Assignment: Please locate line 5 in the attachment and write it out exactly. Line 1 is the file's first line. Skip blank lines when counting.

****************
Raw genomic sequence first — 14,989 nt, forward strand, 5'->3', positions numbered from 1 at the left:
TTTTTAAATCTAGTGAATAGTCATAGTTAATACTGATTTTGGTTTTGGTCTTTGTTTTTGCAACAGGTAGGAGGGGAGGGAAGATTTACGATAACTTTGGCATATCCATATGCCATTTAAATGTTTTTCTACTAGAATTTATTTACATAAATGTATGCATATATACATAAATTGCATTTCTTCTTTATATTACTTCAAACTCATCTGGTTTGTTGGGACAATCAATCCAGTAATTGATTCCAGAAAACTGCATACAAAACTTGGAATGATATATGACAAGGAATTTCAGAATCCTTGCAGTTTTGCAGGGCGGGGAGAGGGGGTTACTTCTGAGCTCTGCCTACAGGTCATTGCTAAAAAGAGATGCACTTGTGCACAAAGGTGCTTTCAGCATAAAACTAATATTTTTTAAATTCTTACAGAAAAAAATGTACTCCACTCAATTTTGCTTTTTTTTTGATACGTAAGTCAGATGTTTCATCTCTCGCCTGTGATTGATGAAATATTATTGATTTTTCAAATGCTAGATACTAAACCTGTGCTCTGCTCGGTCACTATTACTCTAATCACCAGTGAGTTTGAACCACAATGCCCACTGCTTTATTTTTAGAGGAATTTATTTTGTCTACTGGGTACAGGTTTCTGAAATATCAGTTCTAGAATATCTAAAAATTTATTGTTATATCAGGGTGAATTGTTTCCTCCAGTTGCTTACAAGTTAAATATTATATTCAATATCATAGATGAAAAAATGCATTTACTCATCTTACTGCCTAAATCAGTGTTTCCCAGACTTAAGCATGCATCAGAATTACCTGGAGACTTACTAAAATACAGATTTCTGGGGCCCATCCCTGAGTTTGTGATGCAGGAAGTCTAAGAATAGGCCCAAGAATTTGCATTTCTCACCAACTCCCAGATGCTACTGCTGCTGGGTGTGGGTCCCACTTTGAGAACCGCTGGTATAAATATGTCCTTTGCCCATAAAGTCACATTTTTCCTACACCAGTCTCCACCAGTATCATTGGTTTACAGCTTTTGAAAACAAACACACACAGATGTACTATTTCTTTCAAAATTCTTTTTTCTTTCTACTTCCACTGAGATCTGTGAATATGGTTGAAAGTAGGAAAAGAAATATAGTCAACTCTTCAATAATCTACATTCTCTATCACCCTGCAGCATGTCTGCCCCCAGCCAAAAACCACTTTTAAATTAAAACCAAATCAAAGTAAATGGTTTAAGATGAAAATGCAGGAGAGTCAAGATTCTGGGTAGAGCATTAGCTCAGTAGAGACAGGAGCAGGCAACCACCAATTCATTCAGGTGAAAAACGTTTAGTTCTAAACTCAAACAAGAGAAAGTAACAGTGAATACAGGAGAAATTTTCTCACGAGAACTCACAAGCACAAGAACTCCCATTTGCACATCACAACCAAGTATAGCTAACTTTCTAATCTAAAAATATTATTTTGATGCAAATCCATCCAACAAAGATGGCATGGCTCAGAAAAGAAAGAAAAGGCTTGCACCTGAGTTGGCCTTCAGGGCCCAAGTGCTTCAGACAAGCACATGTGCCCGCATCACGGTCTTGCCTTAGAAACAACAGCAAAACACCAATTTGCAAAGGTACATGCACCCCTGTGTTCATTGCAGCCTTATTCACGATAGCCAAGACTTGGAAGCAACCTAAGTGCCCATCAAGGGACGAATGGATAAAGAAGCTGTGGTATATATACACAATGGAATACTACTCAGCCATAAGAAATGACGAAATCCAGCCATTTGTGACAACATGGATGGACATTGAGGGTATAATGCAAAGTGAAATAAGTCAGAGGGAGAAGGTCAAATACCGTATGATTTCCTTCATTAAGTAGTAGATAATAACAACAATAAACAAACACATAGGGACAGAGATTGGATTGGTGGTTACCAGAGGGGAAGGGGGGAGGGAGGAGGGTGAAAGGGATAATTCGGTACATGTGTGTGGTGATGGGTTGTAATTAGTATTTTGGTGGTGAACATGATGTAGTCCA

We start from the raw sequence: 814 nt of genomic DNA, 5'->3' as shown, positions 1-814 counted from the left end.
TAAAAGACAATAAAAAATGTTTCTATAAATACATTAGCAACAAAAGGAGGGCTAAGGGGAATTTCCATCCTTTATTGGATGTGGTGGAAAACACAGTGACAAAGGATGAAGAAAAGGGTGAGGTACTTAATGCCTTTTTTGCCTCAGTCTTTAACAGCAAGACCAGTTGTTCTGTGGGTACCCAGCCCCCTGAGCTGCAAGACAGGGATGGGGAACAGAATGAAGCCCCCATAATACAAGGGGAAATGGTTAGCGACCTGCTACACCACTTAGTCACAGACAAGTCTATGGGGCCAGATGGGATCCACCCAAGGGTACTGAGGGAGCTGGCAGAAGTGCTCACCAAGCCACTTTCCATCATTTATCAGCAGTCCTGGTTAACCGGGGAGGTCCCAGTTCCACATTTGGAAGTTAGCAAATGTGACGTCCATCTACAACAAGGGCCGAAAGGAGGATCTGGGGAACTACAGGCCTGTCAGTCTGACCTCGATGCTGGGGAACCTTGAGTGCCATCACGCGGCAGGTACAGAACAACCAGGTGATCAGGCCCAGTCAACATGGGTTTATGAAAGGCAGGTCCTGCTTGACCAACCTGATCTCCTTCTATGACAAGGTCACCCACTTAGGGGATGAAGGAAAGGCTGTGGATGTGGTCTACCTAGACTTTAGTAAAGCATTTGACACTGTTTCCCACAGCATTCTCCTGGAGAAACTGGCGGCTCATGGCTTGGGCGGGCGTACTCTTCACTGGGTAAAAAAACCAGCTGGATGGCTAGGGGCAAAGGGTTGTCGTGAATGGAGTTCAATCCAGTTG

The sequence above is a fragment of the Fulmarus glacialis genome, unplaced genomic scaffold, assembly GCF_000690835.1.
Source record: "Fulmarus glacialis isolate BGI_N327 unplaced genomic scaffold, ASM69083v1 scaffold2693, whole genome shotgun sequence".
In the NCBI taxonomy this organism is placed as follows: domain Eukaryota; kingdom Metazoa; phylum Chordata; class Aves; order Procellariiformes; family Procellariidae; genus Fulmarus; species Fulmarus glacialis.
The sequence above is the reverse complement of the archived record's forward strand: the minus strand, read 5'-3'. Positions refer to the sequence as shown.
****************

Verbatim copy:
The sequence above is a fragment of the Fulmarus glacialis genome, unplaced genomic scaffold, assembly GCF_000690835.1.